7 rules to secure a contract project role
In a competitive job market, first impressions count more than ever. Finding an ideal fit that offers a win-win for you and your client, and ensuring that you have the right structure to operate by, may be the difference between success and demise as a project contractor.
Whether you are a contracting veteran or considering entering into the wonderful world of professional contract work for the first time, finding success in your next assignment hinges on seven golden rules. Some may seem obvious, but these obvious rules are often overlooked.
1. Focus on your client’s needs
Before receiving, there must be giving. Your client’s wants and needs matter. When approaching a potential new client organisation, don’t start by telling them what you want and project onto them what you think they need. Though the experience of a project contractor makes you a very valuable resource to any organisation, ultimately you are there to do what the organisation requires.
First, figure out what the client organisation wants, and then assess whether you have the skills, desire and experiences to match their requirements. Job fitting is crucial, and if you can tailor your offering to the client organisation’s needs, you increase not only your chance of being engaged, but your chance of a successful relationship that lasts the length of the assignment and beyond.
2. Know your skills and abilities
Knowing yourself is the beginning of all wisdom. Don’t settle for anything less than a good fit. In keeping with the notion of job fitting and finding an organisation that is a perfect match with your own abilities, it’s important to be true to yourself and take on contracts that suit your own skills, personality and goals.
Accepting just any project that comes your way may leave you working for an organisation that you are not suited to—because you are under or over qualified, not suited to the organisational culture or it simply is not in line with your goals—and will not satisfy either party.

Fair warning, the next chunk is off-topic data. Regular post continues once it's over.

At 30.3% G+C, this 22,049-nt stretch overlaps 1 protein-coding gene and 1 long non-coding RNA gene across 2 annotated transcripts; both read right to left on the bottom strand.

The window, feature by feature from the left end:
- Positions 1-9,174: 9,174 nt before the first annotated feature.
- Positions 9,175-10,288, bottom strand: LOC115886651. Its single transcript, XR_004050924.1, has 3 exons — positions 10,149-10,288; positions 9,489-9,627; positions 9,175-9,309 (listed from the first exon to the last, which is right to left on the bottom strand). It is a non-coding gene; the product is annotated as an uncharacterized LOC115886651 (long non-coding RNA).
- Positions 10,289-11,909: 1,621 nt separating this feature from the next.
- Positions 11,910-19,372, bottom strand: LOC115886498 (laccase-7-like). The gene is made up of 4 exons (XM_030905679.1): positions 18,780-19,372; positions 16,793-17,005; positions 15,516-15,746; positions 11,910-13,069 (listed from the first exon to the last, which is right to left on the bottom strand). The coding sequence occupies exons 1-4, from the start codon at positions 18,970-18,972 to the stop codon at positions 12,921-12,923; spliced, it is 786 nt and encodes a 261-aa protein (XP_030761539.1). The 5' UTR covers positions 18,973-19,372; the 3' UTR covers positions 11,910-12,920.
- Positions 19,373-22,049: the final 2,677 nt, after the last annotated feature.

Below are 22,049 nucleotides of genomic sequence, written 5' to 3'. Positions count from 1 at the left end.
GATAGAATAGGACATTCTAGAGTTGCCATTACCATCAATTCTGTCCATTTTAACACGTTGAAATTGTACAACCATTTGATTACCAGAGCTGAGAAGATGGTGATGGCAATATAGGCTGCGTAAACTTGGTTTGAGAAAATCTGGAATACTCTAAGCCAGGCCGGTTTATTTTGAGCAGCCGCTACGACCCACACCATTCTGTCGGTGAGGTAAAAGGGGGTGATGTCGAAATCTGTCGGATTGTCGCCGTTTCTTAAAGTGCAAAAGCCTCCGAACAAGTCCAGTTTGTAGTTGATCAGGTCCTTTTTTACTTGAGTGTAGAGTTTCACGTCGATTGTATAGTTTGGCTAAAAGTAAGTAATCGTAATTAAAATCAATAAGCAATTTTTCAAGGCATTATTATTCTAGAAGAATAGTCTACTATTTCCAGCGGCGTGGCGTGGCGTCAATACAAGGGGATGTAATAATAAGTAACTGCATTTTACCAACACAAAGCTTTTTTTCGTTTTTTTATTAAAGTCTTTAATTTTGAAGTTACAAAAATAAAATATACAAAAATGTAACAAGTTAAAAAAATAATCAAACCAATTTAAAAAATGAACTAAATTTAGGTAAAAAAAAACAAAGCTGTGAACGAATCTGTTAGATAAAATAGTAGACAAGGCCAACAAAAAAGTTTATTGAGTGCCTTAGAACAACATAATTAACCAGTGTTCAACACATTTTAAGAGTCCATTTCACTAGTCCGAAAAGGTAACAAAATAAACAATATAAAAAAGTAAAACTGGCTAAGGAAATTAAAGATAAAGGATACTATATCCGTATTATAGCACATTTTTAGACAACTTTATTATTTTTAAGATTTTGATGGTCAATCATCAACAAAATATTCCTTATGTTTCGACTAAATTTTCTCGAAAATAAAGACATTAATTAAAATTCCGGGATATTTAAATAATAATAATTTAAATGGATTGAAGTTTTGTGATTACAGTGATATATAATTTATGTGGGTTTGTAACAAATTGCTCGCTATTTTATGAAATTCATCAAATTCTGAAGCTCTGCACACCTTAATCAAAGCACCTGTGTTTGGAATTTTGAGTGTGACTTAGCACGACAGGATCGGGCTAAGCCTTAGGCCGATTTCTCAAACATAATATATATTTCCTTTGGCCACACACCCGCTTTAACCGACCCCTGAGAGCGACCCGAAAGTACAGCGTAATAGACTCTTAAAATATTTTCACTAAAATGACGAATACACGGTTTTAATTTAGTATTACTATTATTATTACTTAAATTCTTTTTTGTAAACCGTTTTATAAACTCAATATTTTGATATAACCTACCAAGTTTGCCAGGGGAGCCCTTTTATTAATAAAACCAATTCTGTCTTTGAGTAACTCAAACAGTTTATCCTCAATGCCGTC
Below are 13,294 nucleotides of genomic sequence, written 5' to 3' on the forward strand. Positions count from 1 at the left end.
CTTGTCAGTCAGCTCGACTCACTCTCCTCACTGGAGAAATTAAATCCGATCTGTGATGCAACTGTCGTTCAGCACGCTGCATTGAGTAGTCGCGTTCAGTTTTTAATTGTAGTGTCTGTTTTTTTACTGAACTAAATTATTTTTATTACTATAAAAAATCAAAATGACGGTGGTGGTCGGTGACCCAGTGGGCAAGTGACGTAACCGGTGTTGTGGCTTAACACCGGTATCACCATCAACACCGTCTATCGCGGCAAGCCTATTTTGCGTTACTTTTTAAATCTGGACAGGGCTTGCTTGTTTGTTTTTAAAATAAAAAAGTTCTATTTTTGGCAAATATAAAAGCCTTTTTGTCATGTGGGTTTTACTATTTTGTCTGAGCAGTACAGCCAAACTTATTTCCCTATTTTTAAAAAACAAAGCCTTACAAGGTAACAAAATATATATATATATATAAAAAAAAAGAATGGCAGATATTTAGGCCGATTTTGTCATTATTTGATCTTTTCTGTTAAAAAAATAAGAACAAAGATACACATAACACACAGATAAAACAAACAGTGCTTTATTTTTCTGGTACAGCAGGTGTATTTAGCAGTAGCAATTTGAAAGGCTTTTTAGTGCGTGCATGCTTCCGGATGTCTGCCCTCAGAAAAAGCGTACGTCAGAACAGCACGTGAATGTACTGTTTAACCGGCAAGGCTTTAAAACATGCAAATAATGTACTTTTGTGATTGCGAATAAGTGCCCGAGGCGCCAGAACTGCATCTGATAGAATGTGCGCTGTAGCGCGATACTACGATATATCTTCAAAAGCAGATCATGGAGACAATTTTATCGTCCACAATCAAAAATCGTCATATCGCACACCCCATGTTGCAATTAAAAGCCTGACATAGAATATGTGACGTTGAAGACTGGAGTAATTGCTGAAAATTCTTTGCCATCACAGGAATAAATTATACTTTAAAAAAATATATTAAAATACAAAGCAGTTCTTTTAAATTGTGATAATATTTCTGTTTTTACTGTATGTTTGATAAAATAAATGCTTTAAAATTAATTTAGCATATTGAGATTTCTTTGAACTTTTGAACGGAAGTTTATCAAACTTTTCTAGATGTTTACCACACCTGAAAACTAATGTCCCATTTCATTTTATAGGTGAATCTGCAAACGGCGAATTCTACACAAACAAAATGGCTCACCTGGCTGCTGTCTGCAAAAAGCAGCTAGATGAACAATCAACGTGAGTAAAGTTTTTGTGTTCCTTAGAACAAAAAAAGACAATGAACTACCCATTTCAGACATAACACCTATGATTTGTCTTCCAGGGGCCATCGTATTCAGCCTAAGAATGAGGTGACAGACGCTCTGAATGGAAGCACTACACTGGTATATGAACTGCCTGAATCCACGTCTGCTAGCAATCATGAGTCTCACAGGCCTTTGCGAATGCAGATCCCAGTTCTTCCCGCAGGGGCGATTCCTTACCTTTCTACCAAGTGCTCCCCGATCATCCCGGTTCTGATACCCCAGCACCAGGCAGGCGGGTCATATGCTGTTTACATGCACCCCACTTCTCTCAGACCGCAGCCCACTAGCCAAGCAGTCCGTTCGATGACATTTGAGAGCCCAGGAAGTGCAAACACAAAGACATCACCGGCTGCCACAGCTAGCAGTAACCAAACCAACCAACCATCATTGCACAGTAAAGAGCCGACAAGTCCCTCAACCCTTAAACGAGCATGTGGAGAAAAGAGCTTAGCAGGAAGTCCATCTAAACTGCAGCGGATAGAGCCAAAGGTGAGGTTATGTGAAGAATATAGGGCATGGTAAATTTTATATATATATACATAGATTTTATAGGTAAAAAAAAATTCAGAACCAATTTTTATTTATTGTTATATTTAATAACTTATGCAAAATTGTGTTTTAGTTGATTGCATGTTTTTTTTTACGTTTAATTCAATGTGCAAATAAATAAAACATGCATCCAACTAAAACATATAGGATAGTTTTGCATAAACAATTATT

Before you take on a new contract role, consider the opportunity cost if you pursue a project that is not an ideal fit. That is, what is the value forgone by taking on a particular contract? This could be financial, time lost by locking yourself into a contract or the type of work you would miss out on doing by accepting a role you only feel half-heartedly about.
Work/life balance is also something that should be acknowledged. A trend has emerged from the IPro Index, a research study on independent professionals conducted by Monash University and sponsored by Entity Solutions, over the past four years that emotional and psychological traits are central to white collar contractor contentment. Finding a role that suits your needs for flexibility, engagement and stimulation contributes directly to success.
3. Communication matters
One of the first impressions a potential client organisations will form of you is based on how you articulate yourself. This could be in person, over the phone, by email or even via your social media presence.
When writing, always use correct spelling and grammar; employers often cite poor attempts at these for reasons of rejection.
Your social media presence is also an important channel of communication that many overlook. It’s a frequently noted fact that employers will form an opinion of you based on the social media profiles that you maintain before they have even met you. Think before you ink and avoid publishing anything that you wouldn’t want a potential employer to see: this includes compromising photos and excessive swearing.
When it comes to your first meeting with a potential client, always remember that you are attempting to sell them your skills. Give them examples of why you are the best person to fill the role and always showcase your value. It’s important to remember that an interview is as much a negotiation as it is an interrogation; ask the client organisation questions and provide them with proof of why you are the solution they have been looking for.